While you may not be familiar with his name, you are very likely to have heard Amadee Castenell’s sax playing on any number of recordings. He’s played with local legends like Allen Toussaint, Dr. John, Chocolate Milk, Fats Domino and Professor Longhair, to name but a few. By the time Castenell finishes his first proper solo on Live at Club 39 you will know why he is in such demand—his tone and complete command of his instrument. Rather than be contained to any one genre, Castenell allows himself the freedom to expose his jazz and funk sensibilities in a well-crafted recording that shows his ability to fit in any number of genres including soul and rhythm and blues as well as the aforementioned jazz and funk.
Things get heated up right away with the Castenell original “Blues For Dee.” Bob Enuk’s high-octane guitar playing lets you know right away that this band means business. Castenell’s propulsive blowing moves things along as he, Enuk and Ben Broder (piano) solo over the solid groove courtesy of Steve Monahan (bass) and John Loud (drums). Things slow down for Donny Hathaway’s “Valdez In The Country.” Here we get our first chance to hear Castenell on flute, an instrument he returns to on Herb Alpert’s “Green Lemonade.” The tempo and feel is in sharp contrast to the frenetic “Blues For Dee.” The funky groove developed here is revisited again throughout the recording.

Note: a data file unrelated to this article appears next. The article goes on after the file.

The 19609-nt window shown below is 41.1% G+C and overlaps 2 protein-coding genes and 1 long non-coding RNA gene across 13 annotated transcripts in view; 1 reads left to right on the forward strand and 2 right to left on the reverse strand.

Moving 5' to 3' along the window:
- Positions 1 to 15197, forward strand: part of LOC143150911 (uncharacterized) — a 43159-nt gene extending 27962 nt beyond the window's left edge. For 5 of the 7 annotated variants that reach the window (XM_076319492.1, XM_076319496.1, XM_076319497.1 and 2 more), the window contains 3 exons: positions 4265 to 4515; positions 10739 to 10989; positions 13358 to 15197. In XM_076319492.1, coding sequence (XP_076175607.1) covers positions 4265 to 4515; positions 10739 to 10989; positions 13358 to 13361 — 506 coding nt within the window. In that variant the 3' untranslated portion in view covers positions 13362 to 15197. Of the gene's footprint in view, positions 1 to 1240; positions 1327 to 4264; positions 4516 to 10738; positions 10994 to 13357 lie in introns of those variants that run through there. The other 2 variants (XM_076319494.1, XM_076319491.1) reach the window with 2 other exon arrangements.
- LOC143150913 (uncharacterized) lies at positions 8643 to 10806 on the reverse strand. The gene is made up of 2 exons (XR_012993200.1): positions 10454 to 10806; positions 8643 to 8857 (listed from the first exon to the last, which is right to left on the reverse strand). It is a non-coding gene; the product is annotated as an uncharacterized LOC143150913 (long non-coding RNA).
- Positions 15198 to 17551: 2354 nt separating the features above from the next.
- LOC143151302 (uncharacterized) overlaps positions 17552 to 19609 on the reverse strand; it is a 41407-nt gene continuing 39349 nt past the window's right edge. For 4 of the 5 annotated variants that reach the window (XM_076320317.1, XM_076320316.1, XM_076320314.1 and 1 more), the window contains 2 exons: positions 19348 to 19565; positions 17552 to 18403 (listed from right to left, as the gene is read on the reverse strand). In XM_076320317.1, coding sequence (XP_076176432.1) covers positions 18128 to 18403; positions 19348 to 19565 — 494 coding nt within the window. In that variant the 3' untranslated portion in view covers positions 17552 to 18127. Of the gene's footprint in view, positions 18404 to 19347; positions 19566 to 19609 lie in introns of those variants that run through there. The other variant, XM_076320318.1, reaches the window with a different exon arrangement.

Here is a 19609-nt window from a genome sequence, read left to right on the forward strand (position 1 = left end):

“The Pink Panther Theme” is slow, slinky, and sensual. This is a late-night groove that builds as Castenell, Enuk and Broder once again share the spotlight with some tasteful soloing. “Buda” and especially “Funk Thing” (which features some nice organ work from Tom West) find Castenell once again mining a funky territory to good effect.
“I Wouldn’t Mind,” which was written by Allen Toussaint, features some gorgeous blowing from Castenell; and after years of playing with Toussaint, he really sounds confident and at home on this track.
On Herbie Mann’s “Memphis Underground,” Parker Wheeler gets a chance to shine on
harmonica, and of course Castenell handles the flute in masterful manner.
Live at Club 39 ends on a beautiful note with a take on Louis Armstrong’s “Wonderful World” as Castenell trades solos with Joe Fox on flugelhorn.